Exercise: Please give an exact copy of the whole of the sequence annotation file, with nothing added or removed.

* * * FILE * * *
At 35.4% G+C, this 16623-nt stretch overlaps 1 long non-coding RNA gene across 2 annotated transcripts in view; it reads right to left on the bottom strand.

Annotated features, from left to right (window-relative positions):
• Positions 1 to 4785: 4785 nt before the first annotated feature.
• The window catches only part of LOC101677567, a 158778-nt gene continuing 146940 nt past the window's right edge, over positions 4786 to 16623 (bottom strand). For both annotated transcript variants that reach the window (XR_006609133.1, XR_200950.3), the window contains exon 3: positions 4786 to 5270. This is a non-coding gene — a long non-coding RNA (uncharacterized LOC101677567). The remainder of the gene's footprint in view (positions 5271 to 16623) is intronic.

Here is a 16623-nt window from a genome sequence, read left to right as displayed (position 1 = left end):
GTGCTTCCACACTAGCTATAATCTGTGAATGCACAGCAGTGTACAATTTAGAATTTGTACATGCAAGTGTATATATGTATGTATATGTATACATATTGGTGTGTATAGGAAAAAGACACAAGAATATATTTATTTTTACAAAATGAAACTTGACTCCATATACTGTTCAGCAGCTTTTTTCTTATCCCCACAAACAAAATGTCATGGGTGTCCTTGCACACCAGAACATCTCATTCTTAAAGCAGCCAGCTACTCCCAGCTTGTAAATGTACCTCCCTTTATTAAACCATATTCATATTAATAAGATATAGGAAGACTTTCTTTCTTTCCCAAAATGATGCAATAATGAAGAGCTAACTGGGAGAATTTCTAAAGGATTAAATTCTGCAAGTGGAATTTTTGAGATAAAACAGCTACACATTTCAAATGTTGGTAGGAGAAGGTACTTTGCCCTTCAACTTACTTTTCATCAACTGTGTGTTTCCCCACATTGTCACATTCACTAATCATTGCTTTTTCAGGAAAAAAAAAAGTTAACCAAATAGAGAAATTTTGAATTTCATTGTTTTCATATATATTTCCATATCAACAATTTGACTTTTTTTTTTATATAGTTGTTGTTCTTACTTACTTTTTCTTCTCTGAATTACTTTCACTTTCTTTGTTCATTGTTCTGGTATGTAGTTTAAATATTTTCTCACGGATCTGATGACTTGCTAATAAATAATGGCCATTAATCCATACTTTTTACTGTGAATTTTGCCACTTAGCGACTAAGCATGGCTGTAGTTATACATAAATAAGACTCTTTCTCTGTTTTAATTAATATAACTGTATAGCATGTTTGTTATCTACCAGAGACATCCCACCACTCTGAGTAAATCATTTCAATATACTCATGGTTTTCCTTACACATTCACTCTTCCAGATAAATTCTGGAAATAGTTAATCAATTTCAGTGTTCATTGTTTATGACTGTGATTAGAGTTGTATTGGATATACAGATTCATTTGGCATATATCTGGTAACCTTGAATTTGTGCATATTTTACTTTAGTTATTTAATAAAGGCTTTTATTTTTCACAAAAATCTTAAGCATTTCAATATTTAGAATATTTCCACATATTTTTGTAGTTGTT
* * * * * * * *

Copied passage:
At 35.4% G+C, this 16623-nt stretch overlaps 1 long non-coding RNA gene across 2 annotated transcripts in view; it reads right to left on the bottom strand.

Annotated features, from left to right (window-relative positions):
• Positions 1 to 4785: 4785 nt before the first annotated feature.
• The window catches only part of LOC101677567, a 158778-nt gene continuing 146940 nt past the window's right edge, over positions 4786 to 16623 (bottom strand). For both annotated transcript variants that reach the window (XR_006609133.1, XR_200950.3), the window contains exon 3: positions 4786 to 5270. This is a non-coding gene — a long non-coding RNA (uncharacterized LOC101677567). The remainder of the gene's footprint in view (positions 5271 to 16623) is intronic.

Here is a 16623-nt window from a genome sequence, read left to right as displayed (position 1 = left end):
GTGCTTCCACACTAGCTATAATCTGTGAATGCACAGCAGTGTACAATTTAGAATTTGTACATGCAAGTGTATATATGTATGTATATGTATACATATTGGTGTGTATAGGAAAAAGACACAAGAATATATTTATTTTTACAAAATGAAACTTGACTCCATATACTGTTCAGCAGCTTTTTTCTTATCCCCACAAACAAAATGTCATGGGTGTCCTTGCACACCAGAACATCTCATTCTTAAAGCAGCCAGCTACTCCCAGCTTGTAAATGTACCTCCCTTTATTAAACCATATTCATATTAATAAGATATAGGAAGACTTTCTTTCTTTCCCAAAATGATGCAATAATGAAGAGCTAACTGGGAGAATTTCTAAAGGATTAAATTCTGCAAGTGGAATTTTTGAGATAAAACAGCTACACATTTCAAATGTTGGTAGGAGAAGGTACTTTGCCCTTCAACTTACTTTTCATCAACTGTGTGTTTCCCCACATTGTCACATTCACTAATCATTGCTTTTTCAGGAAAAAAAAAAGTTAACCAAATAGAGAAATTTTGAATTTCATTGTTTTCATATATATTTCCATATCAACAATTTGACTTTTTTTTTTATATAGTTGTTGTTCTTACTTACTTTTTCTTCTCTGAATTACTTTCACTTTCTTTGTTCATTGTTCTGGTATGTAGTTTAAATATTTTCTCACGGATCTGATGACTTGCTAATAAATAATGGCCATTAATCCATACTTTTTACTGTGAATTTTGCCACTTAGCGACTAAGCATGGCTGTAGTTATACATAAATAAGACTCTTTCTCTGTTTTAATTAATATAACTGTATAGCATGTTTGTTATCTACCAGAGACATCCCACCACTCTGAGTAAATCATTTCAATATACTCATGGTTTTCCTTACACATTCACTCTTCCAGATAAATTCTGGAAATAGTTAATCAATTTCAGTGTTCATTGTTTATGACTGTGATTAGAGTTGTATTGGATATACAGATTCATTTGGCATATATCTGGTAACCTTGAATTTGTGCATATTTTACTTTAGTTATTTAATAAAGGCTTTTATTTTTCACAAAAATCTTAAGCATTTCAATATTTAGAATATTTCCACATATTTTTGTAGTTGTT